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ROUNDUP OF LOCAL AUTHORITY STORIES IN THE NATIONAL PRESS - UPDATED 13:10HRS

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IN DEPTH: 10+ COUNCILS TO PILOT ELECTORAL REFORM SCHEMES IN MAY LOCAL ELECTIONS ...
IN DEPTH: 10+ COUNCILS TO PILOT ELECTORAL REFORM SCHEMES IN MAY LOCAL ELECTIONS

The government is expected to give the go-ahead on Thursday to at least 10 of the 41 councils wanting to carry out innovative trials in May's local elections. Solihull MBC and others want to allow votes over the phone, but some councils favour internet voting, a combination of the two, postal ballots, or extending voting hours. The government has told those concerned that successful pilots could lay the groundwork for online voting at the next-but-one general election - a world first. Pressure group the Electoral Reform Society has warned about internet access and security, but its sister organisation, Electoral Reform Services, which runs elections and polls for many councils, predicted that turnout at elections could increase as a result of using more innovative systems, reports the Financial Times(p4).

GAY SEX LAW TO END LEGAL DISCRIMINATION AGAINST GAY MEN

Laws that outlaw men kissing in public and criminalise homosexual behaviour in private homes will be repealed by the government in a revamp of legislation against sexual offences. Ministers are preparing to announce the repeal of three offences which largely affect the homosexual population. The reforms are designed to put the treatment of gay men by the criminal justice system on a par with heterosexuals, reports The Independent(p1).

LAUNCH OF CAMPAIGN FOR PUBLIC SERVICES

Sir David Ramsbotham and Chris Woodhead, the former chief inspectors of prisons and schools respectively, are joining former anti-euro activists to launch a new organisation designed to be a 'consumers' campaign' for better public services. The pair are joining the advisory council of Reform, an independent group created by the former leaders of Business for Sterling and designed to bring anti-euro movement campaign techniques to improving public services, reports the Financial Times(p4).

TRANSPORT CHIEFS DESERVE AN END TO BUS MARGINALISATION

Regional transport leaders will today meet transport minister John Spellar to demand government action to halt decline in the bus industry. The chairmen of the six English passenger transport authorities will ask for a return to more highly regulated, quality contracts in the industry, as they claim problems are the worst since deregulation in 1986. They also want another£10m to save an estimated 2 million bus journeys that local authority transport officers claim will be axed next year, reports the Financial Times(p4).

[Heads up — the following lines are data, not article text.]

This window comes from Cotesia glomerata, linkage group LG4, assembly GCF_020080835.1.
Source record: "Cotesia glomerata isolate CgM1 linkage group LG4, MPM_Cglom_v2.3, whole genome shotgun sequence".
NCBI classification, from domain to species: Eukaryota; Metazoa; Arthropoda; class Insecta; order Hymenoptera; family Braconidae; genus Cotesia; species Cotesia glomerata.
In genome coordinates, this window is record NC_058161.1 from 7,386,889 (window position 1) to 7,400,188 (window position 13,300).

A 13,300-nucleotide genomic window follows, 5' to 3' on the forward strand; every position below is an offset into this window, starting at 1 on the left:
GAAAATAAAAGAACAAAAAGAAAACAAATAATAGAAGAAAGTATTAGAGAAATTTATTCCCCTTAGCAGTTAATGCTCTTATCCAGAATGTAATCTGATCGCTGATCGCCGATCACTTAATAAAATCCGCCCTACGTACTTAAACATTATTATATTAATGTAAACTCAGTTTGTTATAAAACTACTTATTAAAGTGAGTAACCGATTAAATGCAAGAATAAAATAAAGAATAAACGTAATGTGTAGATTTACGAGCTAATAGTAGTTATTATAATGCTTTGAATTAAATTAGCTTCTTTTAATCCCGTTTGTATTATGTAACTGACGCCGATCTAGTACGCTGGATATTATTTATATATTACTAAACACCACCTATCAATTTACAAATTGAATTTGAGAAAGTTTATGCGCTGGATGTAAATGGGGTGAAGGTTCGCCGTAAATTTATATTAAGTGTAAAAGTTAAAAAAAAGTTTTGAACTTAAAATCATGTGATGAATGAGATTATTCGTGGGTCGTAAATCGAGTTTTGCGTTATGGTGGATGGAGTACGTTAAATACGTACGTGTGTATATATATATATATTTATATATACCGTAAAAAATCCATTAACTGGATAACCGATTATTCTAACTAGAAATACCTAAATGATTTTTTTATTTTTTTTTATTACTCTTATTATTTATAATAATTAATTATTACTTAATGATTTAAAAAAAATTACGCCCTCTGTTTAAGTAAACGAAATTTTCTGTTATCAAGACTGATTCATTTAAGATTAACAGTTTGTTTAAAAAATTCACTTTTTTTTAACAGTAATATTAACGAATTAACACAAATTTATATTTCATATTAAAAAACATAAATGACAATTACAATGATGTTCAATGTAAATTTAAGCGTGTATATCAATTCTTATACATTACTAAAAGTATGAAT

REFORMS TO 'ARCHAIC' CITY OF LONDON VOTING SYSTEM FAVOUR BUSINESS OVER RESIDENTS

Moves to secure the future of a bill giving big businesses extra voting powerin the City were unveiled last night. MPs were told that the bill - to change the Corporation of London's electoral system - which has been limping through the commons since November 1998, would be amended to take account of a number of democratic concerns, reports the Financial Times(p3).

CHANCELLOR WILL HOLD BUDGET ON 17 APRIL

The Budget is to be held on Wednesday 17 April, chancellor Gordon Brown announced yesterday. Mr Brown's absence from the treasury since the start of the year, combined with an early Easter on 31 March, meant the Budget, normally in March, would be held later. The treasury said: 'Budgets have often been held in April. There is no reason, legal or otherwise, why the Budget cannot be held after the start of the financial year,' reports the Financial Times(p3).

LABOUR PARY FEELS THE PINCH FROM BUSINESS SUPPORTERS AND UNIONS

Labour ran up debts of up to£8m in the general election, forcing officials to consider radical funding options to put party finances on to a better long-term footing. Insiders say the problems are far worse than in 1997, with the party having little hope of raising the cash from businesses or new members, and unions warning they may cut funding, reports the Financial Times(p2).

IN BRIEF:

-- The Independent (The Tuesday Review, p6) focuses on the circumstances in which a head teacher's failure to discipline a bullying pupil outside school premises would be a breach of the school's duty of care, as reported on LGCnet.

-- Abandoned computers, televisions, vacuum cleaners and other electrical goods might soon join the dumped cars and fridges littering the streets, say local councils. They blamed the government yesterday for failing to decide how to implement European Union directives, reports The Daily Telegraph(p10).

-- The Daily Telegraph(p8) reports that road tolls similar to those planned for London to combat traffic congestion could be introduced in 35 local authorities.

by assistant editor Neil Watson

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